Energy costs can eat up as much as 10 percent of a hotel's revenue.1 What accounts for most of your energy bill? Keeping rooms at a comfortable temperature, showers hot, and rooms and corridors well lit—all essentials for making guests happy.

Energy conservation provides a way for your hotel to save energy and money without compromising the comfort of your guests. There are several low-cost or no-cost steps you can take right away. And if you take on larger energy saving projects—like installing alternative energyyou can lower your energy bill even more.

Below are nine tips to help you save energy and cut costs without sacrificing the comfort of your guests.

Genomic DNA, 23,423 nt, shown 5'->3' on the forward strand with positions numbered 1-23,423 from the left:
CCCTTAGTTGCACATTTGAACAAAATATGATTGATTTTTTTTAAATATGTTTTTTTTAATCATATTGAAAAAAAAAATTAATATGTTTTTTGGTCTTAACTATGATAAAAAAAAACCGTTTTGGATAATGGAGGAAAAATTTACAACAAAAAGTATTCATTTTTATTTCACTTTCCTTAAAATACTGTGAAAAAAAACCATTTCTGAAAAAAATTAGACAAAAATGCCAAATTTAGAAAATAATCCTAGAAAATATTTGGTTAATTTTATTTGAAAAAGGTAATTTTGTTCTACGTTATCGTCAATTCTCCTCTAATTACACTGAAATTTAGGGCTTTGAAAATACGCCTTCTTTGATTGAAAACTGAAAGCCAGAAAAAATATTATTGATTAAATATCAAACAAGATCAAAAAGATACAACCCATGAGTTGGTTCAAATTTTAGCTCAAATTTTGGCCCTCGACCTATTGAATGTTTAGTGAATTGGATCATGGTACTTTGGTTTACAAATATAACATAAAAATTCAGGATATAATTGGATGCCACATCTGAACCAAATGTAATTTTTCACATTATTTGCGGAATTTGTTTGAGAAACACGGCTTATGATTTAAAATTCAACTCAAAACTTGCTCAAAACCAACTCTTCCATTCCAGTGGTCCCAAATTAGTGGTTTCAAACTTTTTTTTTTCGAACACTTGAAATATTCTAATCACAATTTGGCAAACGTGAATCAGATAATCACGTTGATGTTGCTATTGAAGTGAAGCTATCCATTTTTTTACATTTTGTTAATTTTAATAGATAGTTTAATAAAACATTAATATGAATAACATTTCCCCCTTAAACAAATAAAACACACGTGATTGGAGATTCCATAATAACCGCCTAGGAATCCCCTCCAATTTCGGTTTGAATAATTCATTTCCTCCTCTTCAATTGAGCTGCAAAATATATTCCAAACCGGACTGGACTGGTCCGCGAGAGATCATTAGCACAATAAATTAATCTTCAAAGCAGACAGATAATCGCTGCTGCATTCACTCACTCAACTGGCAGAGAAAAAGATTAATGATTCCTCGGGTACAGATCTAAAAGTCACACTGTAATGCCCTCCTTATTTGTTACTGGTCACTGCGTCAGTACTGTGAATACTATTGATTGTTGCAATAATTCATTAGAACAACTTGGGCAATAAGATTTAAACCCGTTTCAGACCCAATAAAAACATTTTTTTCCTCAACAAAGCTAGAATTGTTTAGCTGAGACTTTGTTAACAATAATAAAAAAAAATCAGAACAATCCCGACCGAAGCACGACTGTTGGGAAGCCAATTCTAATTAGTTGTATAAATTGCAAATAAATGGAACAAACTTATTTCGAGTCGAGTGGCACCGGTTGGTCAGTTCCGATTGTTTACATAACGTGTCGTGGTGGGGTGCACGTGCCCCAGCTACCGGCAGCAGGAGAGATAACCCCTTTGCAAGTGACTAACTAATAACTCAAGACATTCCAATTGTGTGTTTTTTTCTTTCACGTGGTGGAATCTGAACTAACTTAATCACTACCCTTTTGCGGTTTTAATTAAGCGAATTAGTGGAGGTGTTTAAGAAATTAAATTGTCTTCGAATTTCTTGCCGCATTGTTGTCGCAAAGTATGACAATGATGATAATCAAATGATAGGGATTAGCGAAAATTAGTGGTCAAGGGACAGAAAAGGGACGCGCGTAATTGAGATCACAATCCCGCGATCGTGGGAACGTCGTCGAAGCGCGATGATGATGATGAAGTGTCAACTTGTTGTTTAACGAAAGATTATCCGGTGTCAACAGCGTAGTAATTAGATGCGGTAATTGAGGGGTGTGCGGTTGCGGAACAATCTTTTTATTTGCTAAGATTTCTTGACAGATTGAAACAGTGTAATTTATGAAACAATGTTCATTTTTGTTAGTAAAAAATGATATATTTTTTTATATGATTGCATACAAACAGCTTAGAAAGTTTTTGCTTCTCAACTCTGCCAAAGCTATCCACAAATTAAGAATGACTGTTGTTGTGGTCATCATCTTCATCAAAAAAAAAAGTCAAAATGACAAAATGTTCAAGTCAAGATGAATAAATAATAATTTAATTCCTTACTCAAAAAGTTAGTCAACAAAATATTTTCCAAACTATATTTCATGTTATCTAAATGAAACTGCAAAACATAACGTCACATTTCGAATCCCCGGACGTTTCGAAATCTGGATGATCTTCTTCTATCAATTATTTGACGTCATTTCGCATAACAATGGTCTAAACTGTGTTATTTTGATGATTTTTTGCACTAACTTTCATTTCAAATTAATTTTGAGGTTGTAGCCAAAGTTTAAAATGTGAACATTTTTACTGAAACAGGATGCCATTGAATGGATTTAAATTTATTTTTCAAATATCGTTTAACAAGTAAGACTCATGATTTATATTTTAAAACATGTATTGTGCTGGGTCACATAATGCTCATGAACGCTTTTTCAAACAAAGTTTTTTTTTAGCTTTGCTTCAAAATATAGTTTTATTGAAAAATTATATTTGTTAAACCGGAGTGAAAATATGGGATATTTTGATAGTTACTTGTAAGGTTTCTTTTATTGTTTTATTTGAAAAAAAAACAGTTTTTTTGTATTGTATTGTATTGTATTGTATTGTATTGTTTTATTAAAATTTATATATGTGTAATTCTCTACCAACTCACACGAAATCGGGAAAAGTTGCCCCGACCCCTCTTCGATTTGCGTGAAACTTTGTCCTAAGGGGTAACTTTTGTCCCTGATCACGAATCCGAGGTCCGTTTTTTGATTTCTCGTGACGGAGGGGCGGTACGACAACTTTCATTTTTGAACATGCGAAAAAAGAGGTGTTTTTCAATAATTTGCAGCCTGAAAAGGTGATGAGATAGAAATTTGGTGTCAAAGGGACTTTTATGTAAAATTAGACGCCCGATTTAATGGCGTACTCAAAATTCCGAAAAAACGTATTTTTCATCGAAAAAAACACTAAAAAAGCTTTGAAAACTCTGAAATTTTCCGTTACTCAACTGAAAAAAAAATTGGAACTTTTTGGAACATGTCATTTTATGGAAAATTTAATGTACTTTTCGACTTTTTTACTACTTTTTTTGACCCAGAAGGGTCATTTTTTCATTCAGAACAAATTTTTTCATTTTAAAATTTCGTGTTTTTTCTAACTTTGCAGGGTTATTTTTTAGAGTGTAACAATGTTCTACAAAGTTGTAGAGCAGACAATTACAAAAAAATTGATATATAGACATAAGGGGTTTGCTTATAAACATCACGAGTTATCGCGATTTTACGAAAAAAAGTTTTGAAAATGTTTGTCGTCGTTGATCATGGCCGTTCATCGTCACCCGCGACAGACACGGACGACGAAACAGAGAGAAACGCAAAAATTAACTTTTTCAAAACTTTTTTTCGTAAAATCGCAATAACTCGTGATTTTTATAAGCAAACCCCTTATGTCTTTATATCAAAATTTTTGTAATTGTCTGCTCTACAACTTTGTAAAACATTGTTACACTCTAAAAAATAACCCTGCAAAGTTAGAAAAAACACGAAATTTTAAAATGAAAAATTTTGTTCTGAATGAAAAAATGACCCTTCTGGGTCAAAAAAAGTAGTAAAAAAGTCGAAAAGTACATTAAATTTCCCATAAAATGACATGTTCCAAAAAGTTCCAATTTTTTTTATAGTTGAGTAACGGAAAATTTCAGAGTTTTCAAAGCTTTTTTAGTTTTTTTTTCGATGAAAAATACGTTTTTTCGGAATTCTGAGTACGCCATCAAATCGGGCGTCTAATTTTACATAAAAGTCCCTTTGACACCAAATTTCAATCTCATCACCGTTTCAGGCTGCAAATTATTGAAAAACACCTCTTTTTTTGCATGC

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Train housekeeping staff to be energy savvy
Housekeepers should reset thermostats to minimum levels in winter and summer. Alternatively, many hotel systems can be rewired to allow the front desk to control guest room HVAC systems. Make sure staff turns off lights in unoccupied rooms. Closing drapes when a room is unoccupied will reduce heat gain in the summer and heat loss in the winter.


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Lower the water temperature
For hand washing and showering, 110 degrees is the recommended setting.2 Set your laundry hot water to 120 degrees. Commercial kitchen water temperature is set by municipal building codes.


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Place energy gatekeepers at the front desk